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TesseracT

One

(Century Media; US: 22 Mar 2011; UK: 21 Feb 2011)

The technical skill of today’s young metal musicians is staggering, especially when you take into consideration just how quickly they’ve learned to master techniques that the older metal innovators spent much of their careers trying to perfect. All over YouTube, self-shot clips have been posted featuring kids showing off how good they are at the often jaw-droppingly complicated aspects of extreme metal, whether it’s riffing and soloing on guitar, or blasting away on drums. And the scary thing is, the kids in those videos seem to be getting younger and younger. With the newest generation displaying such ridiculous technical chops, the mind boggles at the thought of what some of these kids will be capable of in 10 years.


In recent years the first wave of that new generation of metal artists has started to produce some rather heavily-hyped music, but the more we hear from these bands, the more we start to wonder if too much focus has been placed on technicality and nowhere near enough on actual songwriting. In the wake of former metalcore and now progressive metal leaders Between the Buried and Me, other young bands have surfaced, such as Protest the Hero, Periphery, Born of Osiris, and Veil of Maya. While some bands have made marginal progress in learning to create a cohesive song amidst all the displays of instrumental dexterity, at times it still feels not enough progress is being made. Although the kids are buying the records, these bands are still miles away from achieving the level of respectability that veterans such as Meshuggah and Opeth have earned.


Based in the suburbs of Milton Keynes, England, guitarist Acle Kahney developed his skill largely online, where on forums he exchanged ideas and feedback with other young musicians. With Meshuggah and another Swedish band, Textures, serving as primary influences he formed his own band out of that Internet community, and TesseracT began its slow, gradual gestation over the course of several years, various demo tracks floating around the internet. With a following steadily building online, the band finally inked a deal with Century Media, and after a very long wait, during which the band toured North America and released the tantalizing, tour-exclusive Concealing Fate EP, the rest of the world can hear what all those tech-metal geeks have been buzzing about all this time.


Compared to the band’s fellow young peers, TesseracT is a total anomaly. Like Periphery, it derives heavily from the distinct rhythm guitar style of Meshuggah’s Mårten Hagström, building stuttering, deceptively complicated riffs around a straightforward 4/4 time signature. However, while Periphery’s blend of cleanly sung lead vocals and those blatant Meshuggah moments still at times feels like oil and water, TesseracT sounds so graceful on their debut album that it’s a marvel, especially when compared to so many new metal bands that don’t have a clue.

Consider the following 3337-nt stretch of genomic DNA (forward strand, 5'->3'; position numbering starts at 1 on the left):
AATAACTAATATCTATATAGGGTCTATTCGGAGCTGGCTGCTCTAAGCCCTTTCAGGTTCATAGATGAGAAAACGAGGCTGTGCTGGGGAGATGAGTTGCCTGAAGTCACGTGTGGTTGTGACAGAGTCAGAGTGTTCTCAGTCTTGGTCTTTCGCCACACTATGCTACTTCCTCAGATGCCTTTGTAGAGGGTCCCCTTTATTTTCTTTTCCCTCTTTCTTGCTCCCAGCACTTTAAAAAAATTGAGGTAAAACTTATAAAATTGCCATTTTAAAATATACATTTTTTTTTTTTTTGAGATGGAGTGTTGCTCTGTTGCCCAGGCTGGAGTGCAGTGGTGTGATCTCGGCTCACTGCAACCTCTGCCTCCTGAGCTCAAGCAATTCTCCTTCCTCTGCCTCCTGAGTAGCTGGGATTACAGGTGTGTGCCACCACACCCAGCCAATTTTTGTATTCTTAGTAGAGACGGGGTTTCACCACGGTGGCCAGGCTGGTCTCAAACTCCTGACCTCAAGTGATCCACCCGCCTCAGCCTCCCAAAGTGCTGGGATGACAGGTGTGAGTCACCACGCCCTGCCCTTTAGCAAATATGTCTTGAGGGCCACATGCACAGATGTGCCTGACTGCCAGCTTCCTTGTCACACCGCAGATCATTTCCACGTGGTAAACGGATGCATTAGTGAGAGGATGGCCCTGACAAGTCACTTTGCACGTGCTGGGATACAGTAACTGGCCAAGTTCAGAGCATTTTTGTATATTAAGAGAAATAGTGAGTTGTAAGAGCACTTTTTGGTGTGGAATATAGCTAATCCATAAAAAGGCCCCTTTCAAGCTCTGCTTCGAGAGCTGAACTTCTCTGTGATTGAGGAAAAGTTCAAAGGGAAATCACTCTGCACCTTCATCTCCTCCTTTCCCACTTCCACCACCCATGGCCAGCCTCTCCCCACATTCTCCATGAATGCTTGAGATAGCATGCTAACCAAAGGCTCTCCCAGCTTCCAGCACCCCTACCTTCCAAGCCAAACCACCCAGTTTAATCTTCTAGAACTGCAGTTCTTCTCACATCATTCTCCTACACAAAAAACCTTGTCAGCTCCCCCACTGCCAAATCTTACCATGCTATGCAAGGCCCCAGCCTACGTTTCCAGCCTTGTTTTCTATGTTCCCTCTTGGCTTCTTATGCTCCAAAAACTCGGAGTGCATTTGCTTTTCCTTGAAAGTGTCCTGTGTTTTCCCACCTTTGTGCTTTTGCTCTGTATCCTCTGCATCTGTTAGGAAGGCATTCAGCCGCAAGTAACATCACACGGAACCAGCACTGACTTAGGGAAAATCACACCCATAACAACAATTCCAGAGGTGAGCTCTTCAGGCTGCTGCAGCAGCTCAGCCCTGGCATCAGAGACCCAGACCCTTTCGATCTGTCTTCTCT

The Meshuggah/Textures influence on One is very apparent, but Kahney and TesseracT bring a lot more to the table than one might expect. With the enthusiasm of pure music fans incorporating all of their favorite sounds, the compositions all straddle numerous genres at once: punishing extreme metal, the melodic sensibility of post-hardcore, the spacious sounds of modern progressive rock (especially Cynic, Dredg and 3), and even mainstream modern rock. The result is sublime; the balancing act between those bludgeoning rhythm riffs, shimmering clean guitar accents, and Oren Ambarchi-esque drones lend One a richness that is rarely heard on a debut album these days. Singer Dan Tompkins brings tremendous vocal range; he’s got as strong a singing voice as Linkin Park’s Chester Bennington and Thrice’s Dustin Kensrue, but when he needs to sound more authoritative he can belt out as strong a scream as the Dillinger Escape Plan’s Greg Puciato. With songs that blend the introspective and the aggressive so effortlessly, to have a singer sound equally versatile on songs like “Nascent” and “Acceptance” is a huge plus, and a big reason why this album works so well.


As labels continue to sign the latest young phenoms, all too often their debut records come out before they’ve even had time to grow and find their own sound. TesseracT, on the other hand, has spent a lot of time underground growing as a band, and now arrives feeling fully formed. The six part, 25 minute centerpiece “Concealing Fate” is the best example of just how good this band has already become, tinkering with dynamics, building tension and releasing it in more graceful fashion rather than explosive. If there’s one tiny drawback, it’s that the band overplays its hand a little too much over the course of 55 minutes, but considering the confidence on display, it’s an easy thing to let slide. One marks the arrival of a major metal talent, and better yet, convinces you that even bigger, greater things are yet to come.

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Adrien Begrand has been writing for PopMatters since 2002, and has been writing his monthly metal column Blood & Thunder since 2005. His writing has also appeared in Metal Edge, Sick Sounds, Metallian, graphic novelist Joel Orff's Strum and Drang: Great Moments in Rock 'n' Roll, Knoxville Voice, The Kerouac Quarterly, JackMagazine.com, StylusMagazine.com, and StaticMultimedia.com. A contributing writer for Decibel, Terrorizer, and Dominion magazines and senior writer for Hellbound, he resides, blogs, and does the Twitter thing in Saskatoon, Saskatchewan, Canada.


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